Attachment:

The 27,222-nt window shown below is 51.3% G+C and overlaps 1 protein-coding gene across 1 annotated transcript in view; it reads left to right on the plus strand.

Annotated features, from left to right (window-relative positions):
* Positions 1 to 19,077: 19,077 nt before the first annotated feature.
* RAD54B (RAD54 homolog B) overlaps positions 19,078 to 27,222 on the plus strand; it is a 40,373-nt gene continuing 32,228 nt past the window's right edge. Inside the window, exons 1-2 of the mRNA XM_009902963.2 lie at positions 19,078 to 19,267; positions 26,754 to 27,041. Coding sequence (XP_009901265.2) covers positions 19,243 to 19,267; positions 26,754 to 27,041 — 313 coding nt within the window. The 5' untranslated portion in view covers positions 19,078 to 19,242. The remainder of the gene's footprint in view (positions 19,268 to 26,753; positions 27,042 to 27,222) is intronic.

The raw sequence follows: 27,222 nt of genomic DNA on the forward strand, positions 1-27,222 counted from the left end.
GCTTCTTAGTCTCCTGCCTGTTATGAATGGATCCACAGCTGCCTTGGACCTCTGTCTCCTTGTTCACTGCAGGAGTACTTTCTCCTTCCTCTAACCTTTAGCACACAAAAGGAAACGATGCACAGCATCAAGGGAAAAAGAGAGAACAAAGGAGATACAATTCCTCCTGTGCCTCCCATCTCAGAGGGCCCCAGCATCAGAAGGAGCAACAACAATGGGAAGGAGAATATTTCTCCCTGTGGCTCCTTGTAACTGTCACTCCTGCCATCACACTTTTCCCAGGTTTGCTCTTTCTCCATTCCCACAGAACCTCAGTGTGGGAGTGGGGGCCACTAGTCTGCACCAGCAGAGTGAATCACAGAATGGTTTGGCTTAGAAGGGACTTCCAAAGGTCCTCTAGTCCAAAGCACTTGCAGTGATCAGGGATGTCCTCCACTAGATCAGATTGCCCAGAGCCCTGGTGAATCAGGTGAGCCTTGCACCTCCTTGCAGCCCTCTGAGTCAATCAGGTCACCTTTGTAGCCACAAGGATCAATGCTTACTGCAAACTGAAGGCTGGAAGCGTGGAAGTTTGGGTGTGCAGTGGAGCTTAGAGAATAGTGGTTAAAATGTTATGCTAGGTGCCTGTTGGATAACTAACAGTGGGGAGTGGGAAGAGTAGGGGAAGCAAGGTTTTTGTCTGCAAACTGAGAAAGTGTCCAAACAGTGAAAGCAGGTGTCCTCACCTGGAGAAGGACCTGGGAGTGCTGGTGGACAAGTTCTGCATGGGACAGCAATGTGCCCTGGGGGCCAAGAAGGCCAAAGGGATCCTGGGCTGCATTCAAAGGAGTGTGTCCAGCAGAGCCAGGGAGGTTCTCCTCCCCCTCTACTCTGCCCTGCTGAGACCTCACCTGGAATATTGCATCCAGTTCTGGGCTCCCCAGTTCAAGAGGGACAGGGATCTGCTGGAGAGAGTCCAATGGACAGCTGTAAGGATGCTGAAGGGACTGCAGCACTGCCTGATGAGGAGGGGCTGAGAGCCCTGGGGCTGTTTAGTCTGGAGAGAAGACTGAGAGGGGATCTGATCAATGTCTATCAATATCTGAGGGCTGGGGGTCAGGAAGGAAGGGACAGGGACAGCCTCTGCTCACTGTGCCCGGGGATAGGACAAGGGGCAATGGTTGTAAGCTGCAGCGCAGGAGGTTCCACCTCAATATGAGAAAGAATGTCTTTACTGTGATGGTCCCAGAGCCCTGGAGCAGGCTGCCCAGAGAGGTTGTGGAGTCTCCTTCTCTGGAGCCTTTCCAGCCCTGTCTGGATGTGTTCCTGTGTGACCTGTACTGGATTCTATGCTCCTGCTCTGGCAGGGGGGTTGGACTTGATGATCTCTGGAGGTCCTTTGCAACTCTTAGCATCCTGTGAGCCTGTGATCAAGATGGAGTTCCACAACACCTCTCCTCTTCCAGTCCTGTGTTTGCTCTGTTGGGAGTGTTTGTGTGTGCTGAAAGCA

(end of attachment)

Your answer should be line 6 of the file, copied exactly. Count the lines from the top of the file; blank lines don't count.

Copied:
GCTTCTTAGTCTCCTGCCTGTTATGAATGGATCCACAGCTGCCTTGGACCTCTGTCTCCTTGTTCACTGCAGGAGTACTTTCTCCTTCCTCTAACCTTTAGCACACAAAAGGAAACGATGCACAGCATCAAGGGAAAAAGAGAGAACAAAGGAGATACAATTCCTCCTGTGCCTCCCATCTCAGAGGGCCCCAGCATCAGAAGGAGCAACAACAATGGGAAGGAGAATATTTCTCCCTGTGGCTCCTTGTAACTGTCACTCCTGCCATCACACTTTTCCCAGGTTTGCTCTTTCTCCATTCCCACAGAACCTCAGTGTGGGAGTGGGGGCCACTAGTCTGCACCAGCAGAGTGAATCACAGAATGGTTTGGCTTAGAAGGGACTTCCAAAGGTCCTCTAGTCCAAAGCACTTGCAGTGATCAGGGATGTCCTCCACTAGATCAGATTGCCCAGAGCCCTGGTGAATCAGGTGAGCCTTGCACCTCCTTGCAGCCCTCTGAGTCAATCAGGTCACCTTTGTAGCCACAAGGATCAATGCTTACTGCAAACTGAAGGCTGGAAGCGTGGAAGTTTGGGTGTGCAGTGGAGCTTAGAGAATAGTGGTTAAAATGTTATGCTAGGTGCCTGTTGGATAACTAACAGTGGGGAGTGGGAAGAGTAGGGGAAGCAAGGTTTTTGTCTGCAAACTGAGAAAGTGTCCAAACAGTGAAAGCAGGTGTCCTCACCTGGAGAAGGACCTGGGAGTGCTGGTGGACAAGTTCTGCATGGGACAGCAATGTGCCCTGGGGGCCAAGAAGGCCAAAGGGATCCTGGGCTGCATTCAAAGGAGTGTGTCCAGCAGAGCCAGGGAGGTTCTCCTCCCCCTCTACTCTGCCCTGCTGAGACCTCACCTGGAATATTGCATCCAGTTCTGGGCTCCCCAGTTCAAGAGGGACAGGGATCTGCTGGAGAGAGTCCAATGGACAGCTGTAAGGATGCTGAAGGGACTGCAGCACTGCCTGATGAGGAGGGGCTGAGAGCCCTGGGGCTGTTTAGTCTGGAGAGAAGACTGAGAGGGGATCTGATCAATGTCTATCAATATCTGAGGGCTGGGGGTCAGGAAGGAAGGGACAGGGACAGCCTCTGCTCACTGTGCCCGGGGATAGGACAAGGGGCAATGGTTGTAAGCTGCAGCGCAGGAGGTTCCACCTCAATATGAGAAAGAATGTCTTTACTGTGATGGTCCCAGAGCCCTGGAGCAGGCTGCCCAGAGAGGTTGTGGAGTCTCCTTCTCTGGAGCCTTTCCAGCCCTGTCTGGATGTGTTCCTGTGTGACCTGTACTGGATTCTATGCTCCTGCTCTGGCAGGGGGGTTGGACTTGATGATCTCTGGAGGTCCTTTGCAACTCTTAGCATCCTGTGAGCCTGTGATCAAGATGGAGTTCCACAACACCTCTCCTCTTCCAGTCCTGTGTTTGCTCTGTTGGGAGTGTTTGTGTGTGCTGAAAGCA